Hammer Time: Quality Work
Yesterday I sold a 1992 Lexus LS400. It was a well kept model with all the bells and whistles for it’s time. Hands-free cell phone. 250 horsepower V8. Sunroof, ABS, plenty of wood interior accents. For 195,000 miles it was a really great car. At the time it drove off I was speaking to a journalist from Reuters who was covering the Toyota recall. A mental somersault happened at that very moment. While I watched the Lexus pull away and kept on discussing the industry wide battle to contain costs, I looked at a few of my older cars. A 1993 Town & Country, still in great condition. A 1995 Cavalier that could easily go another eight to ten years. A 1997 Pontiac Sunfire Convertible that still drove like it was virtually new. Three cars. All of which were of seemingly dubious reputations for their time all had a good shot of hitting the big 20. I realized something in that very moment…
Only exports will guarantee the viability of the American auto industry. Consider this… not only is our market saturated, it has been bequeathed with unsustainable levels of financing, rental subsidies, and accounting games for over a decade. No matter what ‘clunker’ driven legislation is passed today we still will have way too many high quality used cars in today’s market that can be bought for $2,500 instead of $25,000. It’s great for the cash strapped consumer (and amen to that). But a barnacle bitch for the auto industry and their employees.
Consider the problem that Honda now has with their loyal and loving ‘repeat’ customers. The 2010 Accord may be far better than a 1999 Accord. But it doesn’t matter. That 11 year old model benefited from a time in history where long-term quality took a quantum leap. It still gets the job done extremely well and can still compete with it’s larger progeny when it comes to comfort and fuel economy.
Unfortunately for today’s car makers, a comparable and far cheaper product ends up being the product of choice in tough times. Security and ‘good enough’ are all most people really care about in a long and nasty recession. Tomorrow may be a cloud of fear and anxiety. But keeping things the same with cars and all other big ticket items helps quell this fear. Pork barrels have historically been the inducement du jour for this. Subsidize the consumer with cash and he or she will tilt their feelings toward the windmills of hope and greed. However, the only healthy way to get out of this fearful mindset is through knowledge and confidence. Simply put… you need freedom to innovate and find ‘the better way’. Consider for example all the innovations that made even the lowliest of vehicles… enduring.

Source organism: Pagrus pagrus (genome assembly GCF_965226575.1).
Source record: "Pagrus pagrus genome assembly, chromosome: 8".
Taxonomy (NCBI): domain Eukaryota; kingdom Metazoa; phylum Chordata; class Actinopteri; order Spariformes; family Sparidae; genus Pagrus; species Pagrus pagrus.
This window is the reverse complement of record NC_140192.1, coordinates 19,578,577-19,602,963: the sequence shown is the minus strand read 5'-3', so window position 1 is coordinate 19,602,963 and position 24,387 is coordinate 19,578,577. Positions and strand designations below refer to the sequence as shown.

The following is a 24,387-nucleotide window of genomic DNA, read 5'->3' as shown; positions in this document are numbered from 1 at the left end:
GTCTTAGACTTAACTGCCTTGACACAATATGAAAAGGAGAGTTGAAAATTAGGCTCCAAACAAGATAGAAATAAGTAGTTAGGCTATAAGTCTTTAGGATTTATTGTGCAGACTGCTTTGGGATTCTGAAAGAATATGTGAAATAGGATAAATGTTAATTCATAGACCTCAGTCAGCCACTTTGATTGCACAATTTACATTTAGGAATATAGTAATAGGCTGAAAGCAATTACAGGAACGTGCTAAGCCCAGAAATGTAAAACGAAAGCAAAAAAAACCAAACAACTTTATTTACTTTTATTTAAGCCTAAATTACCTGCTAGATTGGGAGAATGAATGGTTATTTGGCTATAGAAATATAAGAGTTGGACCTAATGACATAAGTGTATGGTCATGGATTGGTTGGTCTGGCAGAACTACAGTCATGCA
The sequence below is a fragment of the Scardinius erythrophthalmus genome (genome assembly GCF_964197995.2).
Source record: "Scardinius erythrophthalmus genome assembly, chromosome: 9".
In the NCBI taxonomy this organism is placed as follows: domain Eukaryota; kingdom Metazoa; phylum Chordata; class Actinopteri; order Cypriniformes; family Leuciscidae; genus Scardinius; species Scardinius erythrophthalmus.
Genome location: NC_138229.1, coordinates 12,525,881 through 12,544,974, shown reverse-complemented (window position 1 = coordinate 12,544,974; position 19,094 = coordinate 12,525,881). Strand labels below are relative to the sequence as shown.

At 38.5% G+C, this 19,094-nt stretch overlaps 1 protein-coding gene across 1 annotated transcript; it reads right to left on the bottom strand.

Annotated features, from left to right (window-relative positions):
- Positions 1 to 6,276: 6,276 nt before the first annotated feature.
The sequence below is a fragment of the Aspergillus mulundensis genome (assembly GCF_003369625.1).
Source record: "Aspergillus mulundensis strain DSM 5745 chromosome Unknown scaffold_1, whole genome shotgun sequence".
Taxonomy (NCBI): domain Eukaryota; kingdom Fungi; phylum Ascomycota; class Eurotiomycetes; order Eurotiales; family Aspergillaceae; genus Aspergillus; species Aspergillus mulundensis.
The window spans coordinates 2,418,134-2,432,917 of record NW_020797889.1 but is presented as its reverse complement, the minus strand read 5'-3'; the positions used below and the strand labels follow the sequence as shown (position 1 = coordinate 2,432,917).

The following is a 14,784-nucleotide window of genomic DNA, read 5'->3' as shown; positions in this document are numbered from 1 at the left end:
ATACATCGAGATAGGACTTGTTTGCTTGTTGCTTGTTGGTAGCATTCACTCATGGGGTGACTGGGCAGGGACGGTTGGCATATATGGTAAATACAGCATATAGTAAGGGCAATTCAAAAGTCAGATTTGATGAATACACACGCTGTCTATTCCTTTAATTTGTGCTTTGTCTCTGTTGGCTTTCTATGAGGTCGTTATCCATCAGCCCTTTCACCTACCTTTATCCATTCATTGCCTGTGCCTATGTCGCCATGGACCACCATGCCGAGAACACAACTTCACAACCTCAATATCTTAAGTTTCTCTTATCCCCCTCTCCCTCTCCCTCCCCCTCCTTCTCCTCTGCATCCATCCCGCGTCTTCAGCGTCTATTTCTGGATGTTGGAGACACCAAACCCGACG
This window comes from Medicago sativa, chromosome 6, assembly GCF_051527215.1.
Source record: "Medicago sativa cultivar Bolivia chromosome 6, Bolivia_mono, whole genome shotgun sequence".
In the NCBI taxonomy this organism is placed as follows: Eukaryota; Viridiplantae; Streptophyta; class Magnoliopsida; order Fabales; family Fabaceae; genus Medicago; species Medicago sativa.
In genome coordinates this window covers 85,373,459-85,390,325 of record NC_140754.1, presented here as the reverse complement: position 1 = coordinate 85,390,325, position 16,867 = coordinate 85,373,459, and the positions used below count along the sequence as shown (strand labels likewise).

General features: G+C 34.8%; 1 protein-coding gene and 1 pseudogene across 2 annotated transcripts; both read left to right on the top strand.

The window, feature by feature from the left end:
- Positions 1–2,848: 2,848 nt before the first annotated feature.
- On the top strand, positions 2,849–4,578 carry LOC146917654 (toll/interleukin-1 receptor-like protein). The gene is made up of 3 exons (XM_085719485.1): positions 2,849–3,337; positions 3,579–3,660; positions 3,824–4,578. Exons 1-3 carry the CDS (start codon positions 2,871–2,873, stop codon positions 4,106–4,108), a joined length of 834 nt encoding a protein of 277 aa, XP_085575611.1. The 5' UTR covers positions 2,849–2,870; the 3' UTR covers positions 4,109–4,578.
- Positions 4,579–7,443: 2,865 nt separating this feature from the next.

The early to mid 1990’s were a paradigm shift in the auto industry. Suppliers became far fewer which greatly improved the automaker’s ability to design and manufacture the final product. Quality standards became exceptionally more strict. You had everything from Six Sigma to CAD/CAM Design to Moore’s law yielding an entirely new way to communicate and do business. The result was that nearly every competitor in the industry built better cars using better materials. Lean manufacturing, once a Japanese only assembly process, became the de-facto standard for all North American assembly plants. Everyone from the assembly line worker to the engineer had better tools and greater freedom to exercise them. The end result?
The fifteen year old car is no longer a clunker. It’s just another car. In fact portions of that car were likely designed to take on the best in the business at that time. The engine of a Chrysler LH sedan was designed to compete with the Acura Legend. Ford tried to take on the Toyota with the Taurus. Even Toyota learned a few things from the successes of a simple design like the Dodge Neon. Everybody took off the blinders and started cribbing each other’s notes and collectively spent over $100 billion+ on R&D. These industry-wide efforts resulted in windfall profits, high levels of employment in the United States, and vehicles that could endure longer than anyone cared to admit. The pursuit of knowledge was well invested and well rewarded.